I was reading in 1 Peter today and read this verse in 1 Peter 4:9, “Show hospitality to one another without grumbling.” Let’s see how our definition of hospitality compares with Peter’s intent.
In the ancient setting this hospitality could have meant to show kindness to strangers who were in need as they traveled. It seems that much of the ancient nomadic culture was based upon the hope that people would share food and offer a place of rest for traveling strangers.
As I looked at the word I can’t help but see the word hospital. We all know what that is. It is a place for the hurting to find care, relief and recovery. Peter says that Christians ought to be hospitable people.
Finally, as I think about this sentence I see the phrase “one another”. It seems that Peter may have strangers in mind, but he is also thinking more specifically. As he is writing this letter, Christians are headed toward intense persecution.
Because of the persecution some of them will lose possessions and homes. If this is the case then Peter is calling on the other Christians to be generous in sharing with those who have been persecuted.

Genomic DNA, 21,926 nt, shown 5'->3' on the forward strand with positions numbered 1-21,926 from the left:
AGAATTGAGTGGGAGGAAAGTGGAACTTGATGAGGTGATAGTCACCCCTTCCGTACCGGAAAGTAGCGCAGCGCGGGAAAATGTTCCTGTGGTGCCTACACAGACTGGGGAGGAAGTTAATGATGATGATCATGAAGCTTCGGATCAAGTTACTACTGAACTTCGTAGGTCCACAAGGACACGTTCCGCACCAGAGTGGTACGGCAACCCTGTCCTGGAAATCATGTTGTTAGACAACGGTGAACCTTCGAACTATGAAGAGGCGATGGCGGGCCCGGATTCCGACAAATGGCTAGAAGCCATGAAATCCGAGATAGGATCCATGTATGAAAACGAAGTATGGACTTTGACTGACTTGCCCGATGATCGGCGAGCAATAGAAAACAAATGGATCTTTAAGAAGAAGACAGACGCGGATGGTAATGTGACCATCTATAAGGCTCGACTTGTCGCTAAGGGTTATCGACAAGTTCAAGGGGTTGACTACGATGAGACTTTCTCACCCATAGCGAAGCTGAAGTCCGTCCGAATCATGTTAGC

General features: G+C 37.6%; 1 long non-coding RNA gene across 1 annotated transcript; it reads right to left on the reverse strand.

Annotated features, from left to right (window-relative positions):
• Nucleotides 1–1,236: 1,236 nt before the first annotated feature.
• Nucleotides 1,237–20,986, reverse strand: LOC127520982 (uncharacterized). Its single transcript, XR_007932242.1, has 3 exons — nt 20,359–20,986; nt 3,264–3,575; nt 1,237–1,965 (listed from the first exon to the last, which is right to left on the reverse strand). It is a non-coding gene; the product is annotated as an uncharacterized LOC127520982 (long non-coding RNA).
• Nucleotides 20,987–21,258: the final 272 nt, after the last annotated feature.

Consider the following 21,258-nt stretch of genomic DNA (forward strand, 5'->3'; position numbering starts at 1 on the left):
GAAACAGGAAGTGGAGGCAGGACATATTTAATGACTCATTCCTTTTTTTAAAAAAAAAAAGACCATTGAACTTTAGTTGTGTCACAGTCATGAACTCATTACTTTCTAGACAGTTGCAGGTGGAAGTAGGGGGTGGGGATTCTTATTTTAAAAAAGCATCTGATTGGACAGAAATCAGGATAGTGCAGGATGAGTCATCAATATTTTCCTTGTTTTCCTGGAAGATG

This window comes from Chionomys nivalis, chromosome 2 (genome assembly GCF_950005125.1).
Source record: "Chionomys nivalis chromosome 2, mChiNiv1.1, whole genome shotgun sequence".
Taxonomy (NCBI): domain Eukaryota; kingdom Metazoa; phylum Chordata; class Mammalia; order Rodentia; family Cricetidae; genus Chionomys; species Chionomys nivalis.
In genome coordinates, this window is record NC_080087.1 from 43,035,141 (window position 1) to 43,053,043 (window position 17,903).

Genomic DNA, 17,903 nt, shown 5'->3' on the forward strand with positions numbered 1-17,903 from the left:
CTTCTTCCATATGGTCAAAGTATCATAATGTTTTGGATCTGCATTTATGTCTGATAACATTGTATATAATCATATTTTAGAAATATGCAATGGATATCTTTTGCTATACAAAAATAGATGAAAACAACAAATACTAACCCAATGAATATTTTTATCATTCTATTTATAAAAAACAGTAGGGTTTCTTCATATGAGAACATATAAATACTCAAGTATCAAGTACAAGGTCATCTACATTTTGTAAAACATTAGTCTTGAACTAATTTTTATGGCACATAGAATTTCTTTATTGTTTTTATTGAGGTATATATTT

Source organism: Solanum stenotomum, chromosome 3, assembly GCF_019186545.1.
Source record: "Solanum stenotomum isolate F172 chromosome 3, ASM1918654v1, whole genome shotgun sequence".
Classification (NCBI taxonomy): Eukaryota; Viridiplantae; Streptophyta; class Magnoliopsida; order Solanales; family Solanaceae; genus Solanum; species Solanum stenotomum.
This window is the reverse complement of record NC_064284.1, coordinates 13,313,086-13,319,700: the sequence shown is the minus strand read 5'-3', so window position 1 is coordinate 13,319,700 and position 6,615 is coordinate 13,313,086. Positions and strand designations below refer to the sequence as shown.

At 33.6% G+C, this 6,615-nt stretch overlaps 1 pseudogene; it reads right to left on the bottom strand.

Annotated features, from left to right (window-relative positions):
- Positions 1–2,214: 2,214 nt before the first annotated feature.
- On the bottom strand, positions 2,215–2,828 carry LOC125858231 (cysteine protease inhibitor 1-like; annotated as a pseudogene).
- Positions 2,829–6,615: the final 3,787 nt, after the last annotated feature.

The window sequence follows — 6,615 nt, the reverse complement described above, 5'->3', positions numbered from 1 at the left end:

Because of the persecution some of them will lose family members to imprisonment or even martyrdom. The call for hospitality in those cases will be even more serious.
I wonder if we would be willing to share even when we know it will bring us great inconvenience. Would we be willing to sacrifice on a long-term basis to meet the needs of others? Would we sacrifice our privacy in order to allow another follower of Jesus to live with us when they have lost a family member or home? I fear that in our modern church the term hospitality makes us think of a cookout or game night. While it is good to gather in this way, the New Testament has a much deeper and more sacrificial view of hospitality.
Christian, hear Peter’s call to sacrificially care for someone that is hurting without grumbling. It is service for the sake of the Gospel.